Gaining Australian Exposure Through News Corp
With a more business-friendly government just elected in Australia, the country suddenly seems like the place to be. We here in the States, however, can sometimes be a bit America-centric with our investments. And that is only natural. It is far easier for us to understand and invest in American companies rather than to go searching for opportunities half a world away. Realizing that, the next order of business is to then be able to identify great American companies that can give us the international exposure we need.
News Corp should break itself up
Now I know what you are thinking: "Break itself up? News Corp? Didn't they just do that only two months ago?" Yes, you would be correct. The 'old' News Corp - now named Twenty-First Century Fox - spun-off its publishing division into the 'new' News Corp earlier this year. In the divorce, Twenty-First Century Fox took with it all of the couple's TV assets. Well, all except those from Australia, which together with other Australian assets form to create the country's largest media company. At 36% of the 'new' News Corp's 2012 revenues, the Australian operations are so large, diverse and dominant that they could be a completely separate company in their own right.
No. 1 in Subscription TV
A 50-50 joint venture between the Australian telecom Telstra and News Corp, Foxtel is Australia's largest subscription TV provider and one of the world's most profitable. With 2.5 million subscribing households (up from 2.3 million a year ago), Foxtel is the provider of choice for more than 30% of the entire population of Australia.
Although a traditional cable and satellite TV company, Foxtel has recently begun to implement more innovative and forward thinking offerings. Launched on July 30 of this year, Foxtel Play is a Netflix-like Internet subscription service. Unlike Netflix though, which offers a limited selection of shows after they are broadcast on TV, Foxtel Play is actual live TV without the need for a traditional cable/satellite subscription. Subscribers of Foxtel Play can receive more than 40 full (same as cable) live channels and on-demand options though a user's PC, Mac, tablet, smartphone, video game console or Internet connected TV. If only we had something like this in the States...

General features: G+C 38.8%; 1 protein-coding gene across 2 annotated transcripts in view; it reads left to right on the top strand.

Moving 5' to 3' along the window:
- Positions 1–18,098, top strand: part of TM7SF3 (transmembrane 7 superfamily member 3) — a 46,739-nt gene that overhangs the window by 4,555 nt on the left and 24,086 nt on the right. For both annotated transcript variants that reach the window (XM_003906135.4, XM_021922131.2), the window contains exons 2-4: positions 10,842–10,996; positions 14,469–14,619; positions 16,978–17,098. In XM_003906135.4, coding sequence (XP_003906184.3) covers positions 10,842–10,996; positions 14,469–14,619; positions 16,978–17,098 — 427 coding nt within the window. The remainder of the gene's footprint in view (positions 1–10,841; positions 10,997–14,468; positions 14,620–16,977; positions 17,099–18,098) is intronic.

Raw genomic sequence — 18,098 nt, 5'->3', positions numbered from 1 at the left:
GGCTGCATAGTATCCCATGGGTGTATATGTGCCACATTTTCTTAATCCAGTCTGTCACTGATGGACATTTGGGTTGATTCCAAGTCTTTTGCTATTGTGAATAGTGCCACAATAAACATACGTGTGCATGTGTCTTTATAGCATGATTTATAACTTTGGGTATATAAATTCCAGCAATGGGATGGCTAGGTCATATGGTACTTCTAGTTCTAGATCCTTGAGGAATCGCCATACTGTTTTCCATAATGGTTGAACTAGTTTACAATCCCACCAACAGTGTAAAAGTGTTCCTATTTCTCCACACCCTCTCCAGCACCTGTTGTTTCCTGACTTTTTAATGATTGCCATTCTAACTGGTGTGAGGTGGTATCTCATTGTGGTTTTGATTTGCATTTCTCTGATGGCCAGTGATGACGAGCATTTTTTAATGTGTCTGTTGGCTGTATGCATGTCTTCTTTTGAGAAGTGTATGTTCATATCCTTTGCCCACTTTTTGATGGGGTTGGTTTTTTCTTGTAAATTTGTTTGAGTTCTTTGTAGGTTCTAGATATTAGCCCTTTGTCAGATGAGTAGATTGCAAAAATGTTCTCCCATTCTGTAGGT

No. 1 in Sports
100% owned by News Corp, Fox Sports Australia is the country's most watched sports programming provider with more than 9,000 hours of live sports annually. Fox Sports Australia has the largest portfolio of exclusive content popular with Australian sports fans, such as Australian Rules Football, the Rugby World Cup, the Asian Championship League (soccer), and the ICC Cricket World Cup, to name a small few.
Fox Sports Australia has experienced good revenue growth in recent years (from $373 million USD in 2010 to $484 million USD in 2012). Much like America however, the rising costs of sports content around the world will tend to slowly eat away at margins. Though still impressively high at 30.2% in 2012, those margins are down from 35.7% in 2010. That's just the cost of doing business; obtaining great exclusive content that is in high demand.